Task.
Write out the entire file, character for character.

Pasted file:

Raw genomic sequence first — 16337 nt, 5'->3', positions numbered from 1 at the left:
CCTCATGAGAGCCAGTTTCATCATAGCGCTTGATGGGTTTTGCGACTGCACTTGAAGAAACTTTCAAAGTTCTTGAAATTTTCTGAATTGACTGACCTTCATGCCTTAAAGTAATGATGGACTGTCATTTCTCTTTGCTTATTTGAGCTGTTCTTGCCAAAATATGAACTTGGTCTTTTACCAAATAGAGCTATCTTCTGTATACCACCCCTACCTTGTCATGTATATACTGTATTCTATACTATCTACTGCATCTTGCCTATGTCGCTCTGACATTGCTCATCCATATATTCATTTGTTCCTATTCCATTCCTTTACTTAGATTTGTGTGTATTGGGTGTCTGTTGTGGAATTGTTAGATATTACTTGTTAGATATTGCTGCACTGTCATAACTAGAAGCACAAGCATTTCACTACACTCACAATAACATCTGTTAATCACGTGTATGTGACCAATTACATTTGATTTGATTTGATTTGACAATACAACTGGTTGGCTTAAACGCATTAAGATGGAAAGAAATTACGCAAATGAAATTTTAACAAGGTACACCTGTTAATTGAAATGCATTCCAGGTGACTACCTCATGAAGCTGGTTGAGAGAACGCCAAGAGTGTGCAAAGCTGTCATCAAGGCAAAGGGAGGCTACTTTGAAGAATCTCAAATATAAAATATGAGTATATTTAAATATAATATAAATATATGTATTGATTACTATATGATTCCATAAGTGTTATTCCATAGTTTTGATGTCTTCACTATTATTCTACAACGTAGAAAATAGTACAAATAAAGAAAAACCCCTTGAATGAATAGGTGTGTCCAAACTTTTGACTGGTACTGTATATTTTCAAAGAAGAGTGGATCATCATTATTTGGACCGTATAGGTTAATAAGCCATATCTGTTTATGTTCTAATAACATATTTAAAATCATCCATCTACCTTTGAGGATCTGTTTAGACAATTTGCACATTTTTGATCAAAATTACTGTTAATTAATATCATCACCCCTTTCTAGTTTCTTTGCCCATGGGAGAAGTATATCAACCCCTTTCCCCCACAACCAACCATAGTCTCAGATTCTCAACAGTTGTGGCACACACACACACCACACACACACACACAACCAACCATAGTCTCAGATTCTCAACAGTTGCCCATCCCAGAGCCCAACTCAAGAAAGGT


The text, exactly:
Raw genomic sequence first — 16337 nt, 5'->3', positions numbered from 1 at the left:
CCTCATGAGAGCCAGTTTCATCATAGCGCTTGATGGGTTTTGCGACTGCACTTGAAGAAACTTTCAAAGTTCTTGAAATTTTCTGAATTGACTGACCTTCATGCCTTAAAGTAATGATGGACTGTCATTTCTCTTTGCTTATTTGAGCTGTTCTTGCCAAAATATGAACTTGGTCTTTTACCAAATAGAGCTATCTTCTGTATACCACCCCTACCTTGTCATGTATATACTGTATTCTATACTATCTACTGCATCTTGCCTATGTCGCTCTGACATTGCTCATCCATATATTCATTTGTTCCTATTCCATTCCTTTACTTAGATTTGTGTGTATTGGGTGTCTGTTGTGGAATTGTTAGATATTACTTGTTAGATATTGCTGCACTGTCATAACTAGAAGCACAAGCATTTCACTACACTCACAATAACATCTGTTAATCACGTGTATGTGACCAATTACATTTGATTTGATTTGATTTGACAATACAACTGGTTGGCTTAAACGCATTAAGATGGAAAGAAATTACGCAAATGAAATTTTAACAAGGTACACCTGTTAATTGAAATGCATTCCAGGTGACTACCTCATGAAGCTGGTTGAGAGAACGCCAAGAGTGTGCAAAGCTGTCATCAAGGCAAAGGGAGGCTACTTTGAAGAATCTCAAATATAAAATATGAGTATATTTAAATATAATATAAATATATGTATTGATTACTATATGATTCCATAAGTGTTATTCCATAGTTTTGATGTCTTCACTATTATTCTACAACGTAGAAAATAGTACAAATAAAGAAAAACCCCTTGAATGAATAGGTGTGTCCAAACTTTTGACTGGTACTGTATATTTTCAAAGAAGAGTGGATCATCATTATTTGGACCGTATAGGTTAATAAGCCATATCTGTTTATGTTCTAATAACATATTTAAAATCATCCATCTACCTTTGAGGATCTGTTTAGACAATTTGCACATTTTTGATCAAAATTACTGTTAATTAATATCATCACCCCTTTCTAGTTTCTTTGCCCATGGGAGAAGTATATCAACCCCTTTCCCCCACAACCAACCATAGTCTCAGATTCTCAACAGTTGTGGCACACACACACACCACACACACACACACAACCAACCATAGTCTCAGATTCTCAACAGTTGCCCATCCCAGAGCCCAACTCAAGAAAGGT